Killer cast makes for a very Sweet Virginia

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      Starring Jon Bernthal. Rated 14A

      Toronto-based filmmaker Jamie Dagg impressed with 2015’s tight, Laos-set thriller River, and that promise is scaled up big-time with Sweet Virginia, a melancholic neonoir that shuns Coen-esque flash and irony for a kind of ambient sadness. Here, everyone is haunted by cycles of violence and driven by deep emotional hurt, including a psychopath who yearns for connection on his own bizarre terms.

      In a nice pivot from his regular gig in The Punisher, Jon Bernthal disappears behind a huge beard as shaggy ex rodeo star Sam, sidelined by injury and now limping through the day in a haze of weed as the manager of a motel in Shitsville, Alaska (actually Hope, B.C., standing in beautifully for the film’s lugubrious psychic geography). He’s a decent but broken former tough guy locked in an affair with a woman, Bernadette (Mad Men’s Rosemarie DeWitt), whose husband dies in a bizarre shooting massacre in the film’s opening scene.

      Bernthal is fantastically unshowy as a man with a pugilist’s mug but the soul of a bereaved parent, as we eventually learn. He’s the sweetly vulnerable foil to a coiled Christopher Abbott (It Comes at Night), who really gets to cook with a mesmerizingly original turn as Elwood, the low-rent hitman responsible for the killings, stuck in that hotel for most of the film and bugging out while he waits to get paid by the wife (Green Room’s Imogen Poots) of the one guy he was actually hired to shoot. Elwood is all sudden and explosive violence, but he softens when he recognizes Sam from his bull-riding days. The two men forge a delicate bond, and Abbott gets to imbue this already shame-drenched killer with some heart.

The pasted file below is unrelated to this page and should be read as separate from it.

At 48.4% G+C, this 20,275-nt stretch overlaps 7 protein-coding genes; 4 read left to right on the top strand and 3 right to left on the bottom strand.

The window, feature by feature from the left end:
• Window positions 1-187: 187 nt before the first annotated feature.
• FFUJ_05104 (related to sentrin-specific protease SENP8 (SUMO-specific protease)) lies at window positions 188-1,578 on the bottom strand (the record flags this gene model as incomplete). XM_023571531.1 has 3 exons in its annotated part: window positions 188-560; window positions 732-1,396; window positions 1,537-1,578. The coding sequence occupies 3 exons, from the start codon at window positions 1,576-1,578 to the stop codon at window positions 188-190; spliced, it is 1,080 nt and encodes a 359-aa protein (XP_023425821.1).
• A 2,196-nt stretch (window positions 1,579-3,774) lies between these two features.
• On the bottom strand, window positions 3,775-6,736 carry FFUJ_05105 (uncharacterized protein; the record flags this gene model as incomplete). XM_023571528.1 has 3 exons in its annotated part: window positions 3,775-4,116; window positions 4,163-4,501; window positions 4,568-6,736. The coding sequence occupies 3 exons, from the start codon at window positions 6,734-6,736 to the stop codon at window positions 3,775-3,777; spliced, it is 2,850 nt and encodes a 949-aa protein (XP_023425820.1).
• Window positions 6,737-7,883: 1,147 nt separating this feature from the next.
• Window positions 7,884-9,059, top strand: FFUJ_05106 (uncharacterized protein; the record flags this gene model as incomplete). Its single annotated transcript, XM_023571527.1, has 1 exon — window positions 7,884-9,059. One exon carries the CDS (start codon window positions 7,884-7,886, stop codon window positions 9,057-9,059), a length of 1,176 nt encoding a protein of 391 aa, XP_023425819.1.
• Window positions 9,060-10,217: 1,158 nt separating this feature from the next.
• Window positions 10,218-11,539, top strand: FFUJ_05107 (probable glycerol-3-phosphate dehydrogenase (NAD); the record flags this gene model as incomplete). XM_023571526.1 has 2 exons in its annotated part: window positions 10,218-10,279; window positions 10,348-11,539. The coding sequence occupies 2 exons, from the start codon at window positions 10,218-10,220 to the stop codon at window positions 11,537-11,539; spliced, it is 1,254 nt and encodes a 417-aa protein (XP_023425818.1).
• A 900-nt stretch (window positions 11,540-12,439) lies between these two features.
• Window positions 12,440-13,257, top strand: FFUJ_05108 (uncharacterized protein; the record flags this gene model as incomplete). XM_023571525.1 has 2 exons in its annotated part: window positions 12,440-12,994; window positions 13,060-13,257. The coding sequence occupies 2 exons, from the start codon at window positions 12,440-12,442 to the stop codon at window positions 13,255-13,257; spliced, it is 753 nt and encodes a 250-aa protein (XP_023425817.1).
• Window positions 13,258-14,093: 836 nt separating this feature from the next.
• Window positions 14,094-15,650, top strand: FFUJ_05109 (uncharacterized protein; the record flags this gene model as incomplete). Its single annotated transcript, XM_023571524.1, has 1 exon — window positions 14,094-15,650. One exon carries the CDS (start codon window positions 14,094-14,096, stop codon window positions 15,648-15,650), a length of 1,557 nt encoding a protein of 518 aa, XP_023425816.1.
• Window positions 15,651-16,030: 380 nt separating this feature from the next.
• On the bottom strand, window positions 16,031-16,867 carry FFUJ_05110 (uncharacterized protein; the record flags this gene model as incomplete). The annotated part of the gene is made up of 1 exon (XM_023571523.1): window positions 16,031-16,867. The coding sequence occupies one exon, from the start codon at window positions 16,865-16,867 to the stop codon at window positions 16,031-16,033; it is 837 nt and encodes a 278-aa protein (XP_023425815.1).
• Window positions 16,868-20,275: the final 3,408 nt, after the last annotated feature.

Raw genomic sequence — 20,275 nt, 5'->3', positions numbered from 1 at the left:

Abetted in no small way by Jessica Lee Gagné’s wandering lens and dingy lighting, at times giving it the feel of Edward Hopper on a serious bummer, Sweet Virginia manages to skirt all manner of clichéd setups and crime-thriller illogic to arrive at a climax that still meets the lurid bang-bang requirements of the genre, but also plants its slugs a little deeper than most.